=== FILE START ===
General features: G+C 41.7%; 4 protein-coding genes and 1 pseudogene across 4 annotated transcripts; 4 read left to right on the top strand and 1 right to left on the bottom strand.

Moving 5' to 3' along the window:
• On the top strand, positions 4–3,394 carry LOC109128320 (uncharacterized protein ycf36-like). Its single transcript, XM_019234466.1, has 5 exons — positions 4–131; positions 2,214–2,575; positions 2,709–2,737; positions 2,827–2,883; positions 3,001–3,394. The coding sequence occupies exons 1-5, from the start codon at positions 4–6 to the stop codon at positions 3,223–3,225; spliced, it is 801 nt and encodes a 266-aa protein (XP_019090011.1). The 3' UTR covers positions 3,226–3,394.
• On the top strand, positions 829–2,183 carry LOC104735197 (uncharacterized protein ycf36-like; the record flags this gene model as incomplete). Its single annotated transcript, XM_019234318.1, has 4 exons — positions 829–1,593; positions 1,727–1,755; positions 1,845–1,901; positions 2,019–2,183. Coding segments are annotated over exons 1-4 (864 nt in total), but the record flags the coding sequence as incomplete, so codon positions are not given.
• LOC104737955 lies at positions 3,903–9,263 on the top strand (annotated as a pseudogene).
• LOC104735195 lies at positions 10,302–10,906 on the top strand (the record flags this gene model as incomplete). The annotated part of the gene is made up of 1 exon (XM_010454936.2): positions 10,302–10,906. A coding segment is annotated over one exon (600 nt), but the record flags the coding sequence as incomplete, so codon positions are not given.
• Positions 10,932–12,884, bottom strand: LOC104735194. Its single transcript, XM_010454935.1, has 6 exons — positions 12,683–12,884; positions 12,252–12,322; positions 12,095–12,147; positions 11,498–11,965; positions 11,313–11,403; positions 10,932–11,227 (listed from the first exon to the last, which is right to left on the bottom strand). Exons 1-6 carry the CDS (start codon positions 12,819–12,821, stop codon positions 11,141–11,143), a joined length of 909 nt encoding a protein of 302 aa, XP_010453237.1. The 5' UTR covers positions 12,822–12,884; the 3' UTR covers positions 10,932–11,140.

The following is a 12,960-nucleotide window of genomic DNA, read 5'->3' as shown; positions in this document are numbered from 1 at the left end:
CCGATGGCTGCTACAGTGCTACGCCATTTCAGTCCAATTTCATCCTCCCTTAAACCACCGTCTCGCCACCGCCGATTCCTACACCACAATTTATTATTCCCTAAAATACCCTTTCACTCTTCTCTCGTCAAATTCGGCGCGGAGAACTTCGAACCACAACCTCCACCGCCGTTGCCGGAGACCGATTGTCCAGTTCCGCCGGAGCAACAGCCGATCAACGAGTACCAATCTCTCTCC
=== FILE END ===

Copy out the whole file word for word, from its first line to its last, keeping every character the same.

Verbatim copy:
General features: G+C 41.7%; 4 protein-coding genes and 1 pseudogene across 4 annotated transcripts; 4 read left to right on the top strand and 1 right to left on the bottom strand.

Moving 5' to 3' along the window:
• On the top strand, positions 4–3,394 carry LOC109128320 (uncharacterized protein ycf36-like). Its single transcript, XM_019234466.1, has 5 exons — positions 4–131; positions 2,214–2,575; positions 2,709–2,737; positions 2,827–2,883; positions 3,001–3,394. The coding sequence occupies exons 1-5, from the start codon at positions 4–6 to the stop codon at positions 3,223–3,225; spliced, it is 801 nt and encodes a 266-aa protein (XP_019090011.1). The 3' UTR covers positions 3,226–3,394.
• On the top strand, positions 829–2,183 carry LOC104735197 (uncharacterized protein ycf36-like; the record flags this gene model as incomplete). Its single annotated transcript, XM_019234318.1, has 4 exons — positions 829–1,593; positions 1,727–1,755; positions 1,845–1,901; positions 2,019–2,183. Coding segments are annotated over exons 1-4 (864 nt in total), but the record flags the coding sequence as incomplete, so codon positions are not given.
• LOC104737955 lies at positions 3,903–9,263 on the top strand (annotated as a pseudogene).
• LOC104735195 lies at positions 10,302–10,906 on the top strand (the record flags this gene model as incomplete). The annotated part of the gene is made up of 1 exon (XM_010454936.2): positions 10,302–10,906. A coding segment is annotated over one exon (600 nt), but the record flags the coding sequence as incomplete, so codon positions are not given.
• Positions 10,932–12,884, bottom strand: LOC104735194. Its single transcript, XM_010454935.1, has 6 exons — positions 12,683–12,884; positions 12,252–12,322; positions 12,095–12,147; positions 11,498–11,965; positions 11,313–11,403; positions 10,932–11,227 (listed from the first exon to the last, which is right to left on the bottom strand). Exons 1-6 carry the CDS (start codon positions 12,819–12,821, stop codon positions 11,141–11,143), a joined length of 909 nt encoding a protein of 302 aa, XP_010453237.1. The 5' UTR covers positions 12,822–12,884; the 3' UTR covers positions 10,932–11,140.

The following is a 12,960-nucleotide window of genomic DNA, read 5'->3' as shown; positions in this document are numbered from 1 at the left end:
CCGATGGCTGCTACAGTGCTACGCCATTTCAGTCCAATTTCATCCTCCCTTAAACCACCGTCTCGCCACCGCCGATTCCTACACCACAATTTATTATTCCCTAAAATACCCTTTCACTCTTCTCTCGTCAAATTCGGCGCGGAGAACTTCGAACCACAACCTCCACCGCCGTTGCCGGAGACCGATTGTCCAGTTCCGCCGGAGCAACAGCCGATCAACGAGTACCAATCTCTCTCC